A Nor’easter back in March 2014 | Photo: NOAA, CC0
Hey you lovely people you — especially those of you in the US northeast. You, like me, are getting dumped on with snow this week, but are you going to experience “bombogenesis”? Turns out: not directly, no (but maybe its effects).
“Bombogenesis”—otherwise known as “explosive development” or (as in the case of the wikipedia page) “explosive cyclogenesis“—is a term used to describe when a storm gets worse fast. But there are specifics.
First, it has to be a storm outside the tropics (otherwise it’s known as “rapid deepening” and is a part of the life-cycle of a hurricane or typhoon).
Second, it has to get worse at a specific rate. Now, this might take a little explaining.
See, meteorologists can’t just say “Oh ya, that Nor’easter’s wicked strawng! She’s a real beaut!” and leave it at that. They have science to do. One of the things that helps measure the strength of a storm is the barometric pressure at its center, in part because the faster the winds are circling, the lower the pressure will be in the center. To qualify as “bombogenesis,” a low pressure system must drop 24 millibars within a 24 hour period, averaging 1 millibar an hour.
A millibar is a non-SI unit of atmospheric pressure that’s pretty commonly used by meteorologists. One “atmosphere” (atm), or the pressure at sea level, is 1.01325 bar or 1013.25 millibar—that’s the standard definition, not some kind of hard reality. In reality, pressure goes up and down at sea level (as elsewhere).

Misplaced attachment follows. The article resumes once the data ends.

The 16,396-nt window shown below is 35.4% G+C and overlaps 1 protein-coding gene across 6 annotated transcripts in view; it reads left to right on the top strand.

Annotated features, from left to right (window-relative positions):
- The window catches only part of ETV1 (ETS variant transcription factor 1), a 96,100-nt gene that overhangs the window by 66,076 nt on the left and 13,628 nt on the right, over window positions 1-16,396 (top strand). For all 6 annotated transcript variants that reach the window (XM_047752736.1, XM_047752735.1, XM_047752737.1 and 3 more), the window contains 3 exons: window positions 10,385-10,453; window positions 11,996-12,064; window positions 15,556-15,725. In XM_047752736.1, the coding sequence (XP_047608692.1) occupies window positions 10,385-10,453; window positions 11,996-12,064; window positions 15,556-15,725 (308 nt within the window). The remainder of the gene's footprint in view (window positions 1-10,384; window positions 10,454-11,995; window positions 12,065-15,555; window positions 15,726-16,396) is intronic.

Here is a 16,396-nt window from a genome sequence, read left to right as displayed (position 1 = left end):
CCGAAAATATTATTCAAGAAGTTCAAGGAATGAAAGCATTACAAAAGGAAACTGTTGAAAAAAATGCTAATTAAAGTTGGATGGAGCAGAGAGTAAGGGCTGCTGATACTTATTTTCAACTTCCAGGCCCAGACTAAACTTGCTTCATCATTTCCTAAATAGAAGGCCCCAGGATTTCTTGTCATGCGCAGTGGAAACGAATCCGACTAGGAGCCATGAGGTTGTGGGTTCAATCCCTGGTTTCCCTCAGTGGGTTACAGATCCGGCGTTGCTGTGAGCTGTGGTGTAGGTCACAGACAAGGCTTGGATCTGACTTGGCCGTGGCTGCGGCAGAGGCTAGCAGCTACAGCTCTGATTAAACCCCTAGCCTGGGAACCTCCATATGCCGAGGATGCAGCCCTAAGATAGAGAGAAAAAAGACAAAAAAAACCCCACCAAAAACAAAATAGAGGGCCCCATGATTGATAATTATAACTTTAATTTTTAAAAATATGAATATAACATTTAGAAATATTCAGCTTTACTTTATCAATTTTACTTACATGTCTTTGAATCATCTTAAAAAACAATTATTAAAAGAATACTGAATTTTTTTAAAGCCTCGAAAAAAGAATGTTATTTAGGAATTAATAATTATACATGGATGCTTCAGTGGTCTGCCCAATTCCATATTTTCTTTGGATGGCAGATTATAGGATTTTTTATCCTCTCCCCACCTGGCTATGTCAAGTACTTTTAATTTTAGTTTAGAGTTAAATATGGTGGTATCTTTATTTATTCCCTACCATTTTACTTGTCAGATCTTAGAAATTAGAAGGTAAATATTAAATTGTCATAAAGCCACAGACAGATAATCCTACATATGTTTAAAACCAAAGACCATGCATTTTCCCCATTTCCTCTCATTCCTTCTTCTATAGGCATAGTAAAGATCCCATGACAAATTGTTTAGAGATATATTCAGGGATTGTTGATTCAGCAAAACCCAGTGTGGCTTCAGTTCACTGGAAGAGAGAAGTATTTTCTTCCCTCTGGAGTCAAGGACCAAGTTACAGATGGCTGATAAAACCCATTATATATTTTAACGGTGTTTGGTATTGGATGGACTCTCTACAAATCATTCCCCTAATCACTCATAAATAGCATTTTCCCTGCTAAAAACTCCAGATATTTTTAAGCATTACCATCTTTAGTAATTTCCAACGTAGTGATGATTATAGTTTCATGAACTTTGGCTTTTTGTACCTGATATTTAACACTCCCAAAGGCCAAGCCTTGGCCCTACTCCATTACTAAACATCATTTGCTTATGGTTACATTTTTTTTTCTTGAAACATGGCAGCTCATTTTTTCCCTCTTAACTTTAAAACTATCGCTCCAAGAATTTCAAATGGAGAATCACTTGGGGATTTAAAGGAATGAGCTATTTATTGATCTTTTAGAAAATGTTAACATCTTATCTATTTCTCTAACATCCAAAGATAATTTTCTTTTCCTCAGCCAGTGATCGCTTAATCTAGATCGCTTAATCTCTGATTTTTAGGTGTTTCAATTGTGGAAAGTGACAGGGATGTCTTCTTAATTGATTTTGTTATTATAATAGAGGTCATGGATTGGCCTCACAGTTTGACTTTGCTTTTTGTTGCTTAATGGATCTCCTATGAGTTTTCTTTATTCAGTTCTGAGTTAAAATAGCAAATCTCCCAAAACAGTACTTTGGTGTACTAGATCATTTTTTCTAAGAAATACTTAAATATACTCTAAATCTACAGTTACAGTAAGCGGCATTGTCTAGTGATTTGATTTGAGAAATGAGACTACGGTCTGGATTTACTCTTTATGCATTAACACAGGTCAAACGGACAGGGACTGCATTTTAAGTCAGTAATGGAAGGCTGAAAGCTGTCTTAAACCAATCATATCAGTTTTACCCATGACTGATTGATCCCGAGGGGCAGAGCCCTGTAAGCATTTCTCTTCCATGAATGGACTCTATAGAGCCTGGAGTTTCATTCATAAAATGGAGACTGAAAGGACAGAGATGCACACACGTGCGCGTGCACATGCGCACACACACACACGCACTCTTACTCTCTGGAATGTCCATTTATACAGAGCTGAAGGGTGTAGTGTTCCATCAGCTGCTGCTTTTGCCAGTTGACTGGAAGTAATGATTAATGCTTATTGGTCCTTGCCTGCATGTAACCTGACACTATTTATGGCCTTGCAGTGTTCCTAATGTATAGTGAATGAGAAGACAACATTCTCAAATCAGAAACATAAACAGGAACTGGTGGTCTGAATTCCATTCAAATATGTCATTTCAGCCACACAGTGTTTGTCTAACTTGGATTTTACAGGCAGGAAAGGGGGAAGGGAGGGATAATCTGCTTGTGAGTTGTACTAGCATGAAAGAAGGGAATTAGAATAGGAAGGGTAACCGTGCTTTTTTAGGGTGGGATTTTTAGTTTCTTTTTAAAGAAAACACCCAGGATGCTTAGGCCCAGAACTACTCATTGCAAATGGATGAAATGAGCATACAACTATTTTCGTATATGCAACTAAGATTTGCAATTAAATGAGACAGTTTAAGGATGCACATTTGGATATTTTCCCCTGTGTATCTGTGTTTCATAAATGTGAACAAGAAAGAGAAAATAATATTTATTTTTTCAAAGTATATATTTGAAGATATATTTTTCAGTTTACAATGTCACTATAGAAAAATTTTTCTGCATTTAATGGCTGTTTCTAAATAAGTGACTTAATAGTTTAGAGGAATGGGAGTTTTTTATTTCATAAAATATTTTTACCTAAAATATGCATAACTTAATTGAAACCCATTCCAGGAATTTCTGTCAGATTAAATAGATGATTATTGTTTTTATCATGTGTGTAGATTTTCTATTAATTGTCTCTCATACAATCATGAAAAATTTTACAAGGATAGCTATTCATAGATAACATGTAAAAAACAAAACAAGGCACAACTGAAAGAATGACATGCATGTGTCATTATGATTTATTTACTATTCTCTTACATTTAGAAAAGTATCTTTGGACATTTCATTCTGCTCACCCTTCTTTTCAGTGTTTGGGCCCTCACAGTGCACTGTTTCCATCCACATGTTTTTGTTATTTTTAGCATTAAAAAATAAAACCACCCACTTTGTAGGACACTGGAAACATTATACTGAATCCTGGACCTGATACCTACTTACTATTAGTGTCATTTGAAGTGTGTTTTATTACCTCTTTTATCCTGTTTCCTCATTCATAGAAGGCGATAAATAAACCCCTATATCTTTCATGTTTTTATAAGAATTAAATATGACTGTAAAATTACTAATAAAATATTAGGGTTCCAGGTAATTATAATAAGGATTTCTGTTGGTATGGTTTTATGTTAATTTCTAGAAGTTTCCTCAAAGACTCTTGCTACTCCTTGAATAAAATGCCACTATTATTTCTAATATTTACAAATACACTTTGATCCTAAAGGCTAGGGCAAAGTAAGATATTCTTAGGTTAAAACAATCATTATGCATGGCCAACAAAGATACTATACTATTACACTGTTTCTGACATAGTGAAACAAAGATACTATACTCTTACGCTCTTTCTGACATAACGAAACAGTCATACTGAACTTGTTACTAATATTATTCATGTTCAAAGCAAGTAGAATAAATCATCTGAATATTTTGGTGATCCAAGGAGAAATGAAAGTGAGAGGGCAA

According to Ari Sarsalari at weather.com, this week’s storm (Stella) is going to go from 1012 millibar at 11pm Monday to 983 millibar on Tuesday at 11pm (which will have the storm’s peak essentially over Boston… yay), a drop that qualifies as bombogenesis.
It’s also important to remember that some of the more colloquial words for it—”a weather bomb” or “a meteorological bomb”—are often used to describe the storm, when the term itself refers to a process that storms undergo. So while you and I won’t be experiencing bombogenesis, the storm we’re going to experience likely will.
So I guess go get your milk and bread while you can, New England.
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Richard Ford Burley is a human, writer, and doctoral candidate at Boston College, as well as Deputy Managing Editor at Ledger, the first academic journal devoted to Bitcoin and other cryptocurrencies. In his spare time he writes about science, skepticism, feminism, and futurism here at This Week In Tomorrow.